PHOTOELECTRIC effect showing photons striking a metal surface and electrons being ejected.

UHD 4K ANIMATION shows purple spheres representing photons (e.g. of ultraviolet light) striking a metal surface. These photons "knock" electrons (shown as bright green spheres) out of the metal atoms and the electrons are liberated from the surface of the metal. This is called the photoelectric effect. This effect provided evidence for the discontinuous (discrete) nature of light as distinct from the continuous (wave) nature of light (the quantum theory).

WHAT IS HAPPENING?: Light behaves (in some cases) like particles (photons) little packets (or quanta) of energy. Light rays can be thought of as trains of photons. When a photon of sufficient energy strikes a metal atom an outer electron can absorb the energy from the photon and be ejected ( a process called photoemission). The liberated electron is then called a photoelectron. Some energy is used in liberating the photon (the work function or Φ) and the rest appears as kinetic energy (energy of movement) that gives the electron its momentum. Photons with too little energy (equivalent to light of too long a wavelength) fail to liberate electrons no matter how many of them strike the metal. The photoelectric effect thus has a threshold that varies from one material to another (in some metals it takes less energy to liberate an electron). If the electrons can be attracted to an anode (positive plate) then the photoelectric effect can cause a current to flow. The photoelectric effect finds applications in solar energy generation (solar cells) and in the amplification of incident light (a photomultiplier e.g. in night vision equipment). When current is caused to flow in a solar cell the effect is called the photovoltaic effect and it generally happens in a semiconductor. This ability to create an electric current when light falls on a surface means that detectors can be built that respond when light lands (or fails to land) on a detector. An example would be an intruder alarm that was activated when a beam of light was interrupted.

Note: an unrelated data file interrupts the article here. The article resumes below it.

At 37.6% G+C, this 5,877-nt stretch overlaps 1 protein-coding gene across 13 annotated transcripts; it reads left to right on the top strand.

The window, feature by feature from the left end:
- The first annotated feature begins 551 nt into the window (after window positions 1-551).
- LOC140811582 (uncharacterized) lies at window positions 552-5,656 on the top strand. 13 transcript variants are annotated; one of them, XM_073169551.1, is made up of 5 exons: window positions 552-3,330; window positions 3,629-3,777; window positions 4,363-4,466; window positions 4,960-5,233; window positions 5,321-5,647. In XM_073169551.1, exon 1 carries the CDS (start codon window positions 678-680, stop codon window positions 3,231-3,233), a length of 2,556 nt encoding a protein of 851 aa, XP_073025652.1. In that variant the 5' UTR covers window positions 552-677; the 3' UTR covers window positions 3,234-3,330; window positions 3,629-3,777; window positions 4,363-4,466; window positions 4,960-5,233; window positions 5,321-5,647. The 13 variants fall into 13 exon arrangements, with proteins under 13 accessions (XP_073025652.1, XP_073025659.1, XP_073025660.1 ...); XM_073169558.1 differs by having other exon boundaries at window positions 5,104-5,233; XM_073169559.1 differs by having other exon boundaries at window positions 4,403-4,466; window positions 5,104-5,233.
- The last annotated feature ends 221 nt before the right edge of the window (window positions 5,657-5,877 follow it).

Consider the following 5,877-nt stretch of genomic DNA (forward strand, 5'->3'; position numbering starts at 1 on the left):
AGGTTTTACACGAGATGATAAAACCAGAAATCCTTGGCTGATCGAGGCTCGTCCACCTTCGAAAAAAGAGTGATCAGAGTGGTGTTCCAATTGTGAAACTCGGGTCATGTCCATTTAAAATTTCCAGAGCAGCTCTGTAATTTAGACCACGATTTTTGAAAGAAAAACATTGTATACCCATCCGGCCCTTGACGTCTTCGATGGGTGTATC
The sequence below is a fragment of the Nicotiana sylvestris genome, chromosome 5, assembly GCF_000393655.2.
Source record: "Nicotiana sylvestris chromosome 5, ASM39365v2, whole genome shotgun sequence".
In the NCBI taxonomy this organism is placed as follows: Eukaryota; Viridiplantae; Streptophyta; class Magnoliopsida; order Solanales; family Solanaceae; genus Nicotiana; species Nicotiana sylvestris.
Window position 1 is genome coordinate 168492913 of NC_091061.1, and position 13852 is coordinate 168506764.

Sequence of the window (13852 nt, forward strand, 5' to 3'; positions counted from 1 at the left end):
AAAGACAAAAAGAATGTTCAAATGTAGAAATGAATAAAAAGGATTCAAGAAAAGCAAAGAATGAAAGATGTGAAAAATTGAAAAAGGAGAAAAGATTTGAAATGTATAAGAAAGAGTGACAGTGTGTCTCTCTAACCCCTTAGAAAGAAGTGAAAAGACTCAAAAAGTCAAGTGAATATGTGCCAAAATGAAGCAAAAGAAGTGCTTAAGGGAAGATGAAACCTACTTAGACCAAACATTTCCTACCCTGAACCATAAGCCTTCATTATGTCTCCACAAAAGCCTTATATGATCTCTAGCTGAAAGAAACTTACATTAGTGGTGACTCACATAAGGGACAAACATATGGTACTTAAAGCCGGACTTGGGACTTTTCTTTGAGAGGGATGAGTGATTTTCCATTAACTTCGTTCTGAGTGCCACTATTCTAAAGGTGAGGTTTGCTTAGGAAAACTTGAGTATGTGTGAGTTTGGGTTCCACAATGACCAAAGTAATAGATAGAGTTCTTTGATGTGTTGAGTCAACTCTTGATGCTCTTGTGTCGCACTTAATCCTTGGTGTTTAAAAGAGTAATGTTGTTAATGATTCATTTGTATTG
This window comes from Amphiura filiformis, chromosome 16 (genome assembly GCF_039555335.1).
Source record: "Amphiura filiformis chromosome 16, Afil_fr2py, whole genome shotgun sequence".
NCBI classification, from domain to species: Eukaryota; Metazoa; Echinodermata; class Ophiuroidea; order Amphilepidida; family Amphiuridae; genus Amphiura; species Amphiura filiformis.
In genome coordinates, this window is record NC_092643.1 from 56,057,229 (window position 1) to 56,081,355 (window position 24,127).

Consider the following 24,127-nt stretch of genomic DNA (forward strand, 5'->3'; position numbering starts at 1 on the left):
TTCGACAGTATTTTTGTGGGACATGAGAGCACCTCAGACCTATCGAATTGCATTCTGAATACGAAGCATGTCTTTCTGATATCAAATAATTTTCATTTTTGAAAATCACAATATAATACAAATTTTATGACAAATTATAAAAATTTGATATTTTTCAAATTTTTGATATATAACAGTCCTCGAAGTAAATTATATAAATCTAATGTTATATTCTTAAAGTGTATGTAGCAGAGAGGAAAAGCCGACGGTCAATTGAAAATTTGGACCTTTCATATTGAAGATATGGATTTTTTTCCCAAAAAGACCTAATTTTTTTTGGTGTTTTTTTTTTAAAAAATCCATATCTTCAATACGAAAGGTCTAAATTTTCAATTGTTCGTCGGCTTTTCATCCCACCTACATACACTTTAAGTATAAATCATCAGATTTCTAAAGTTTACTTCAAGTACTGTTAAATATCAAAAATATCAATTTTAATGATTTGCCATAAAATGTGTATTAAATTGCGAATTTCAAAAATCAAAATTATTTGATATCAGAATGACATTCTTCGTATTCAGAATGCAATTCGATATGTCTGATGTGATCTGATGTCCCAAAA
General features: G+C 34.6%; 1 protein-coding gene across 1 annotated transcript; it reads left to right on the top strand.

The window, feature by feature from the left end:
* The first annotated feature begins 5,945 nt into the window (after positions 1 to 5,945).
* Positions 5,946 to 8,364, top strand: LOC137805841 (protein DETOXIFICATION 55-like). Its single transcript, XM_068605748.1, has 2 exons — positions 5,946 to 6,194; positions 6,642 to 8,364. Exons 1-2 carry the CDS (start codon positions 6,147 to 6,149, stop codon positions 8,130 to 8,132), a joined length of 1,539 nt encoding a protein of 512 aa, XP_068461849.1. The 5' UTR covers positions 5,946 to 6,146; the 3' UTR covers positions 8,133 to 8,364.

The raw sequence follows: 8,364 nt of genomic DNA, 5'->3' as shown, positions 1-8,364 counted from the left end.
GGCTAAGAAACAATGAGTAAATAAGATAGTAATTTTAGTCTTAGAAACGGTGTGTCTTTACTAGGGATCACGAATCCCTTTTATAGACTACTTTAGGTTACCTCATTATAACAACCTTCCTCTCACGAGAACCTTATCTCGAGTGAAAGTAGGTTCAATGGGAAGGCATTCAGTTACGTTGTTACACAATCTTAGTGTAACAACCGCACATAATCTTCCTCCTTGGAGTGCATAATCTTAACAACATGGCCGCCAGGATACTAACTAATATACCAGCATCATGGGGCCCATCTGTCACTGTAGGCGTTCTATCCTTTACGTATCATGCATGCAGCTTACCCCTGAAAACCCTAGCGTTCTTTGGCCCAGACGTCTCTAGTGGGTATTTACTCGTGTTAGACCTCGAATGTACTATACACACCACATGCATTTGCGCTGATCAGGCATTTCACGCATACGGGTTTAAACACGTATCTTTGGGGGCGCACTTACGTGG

BRIEF HISTORY: the photoelectric effect was first noticed by Alexandre-Edmond Becquerel who created an actinometer. It was finally explained by Albert Einstein who won the Nobel Prize in Physics (in 1921) for his work.

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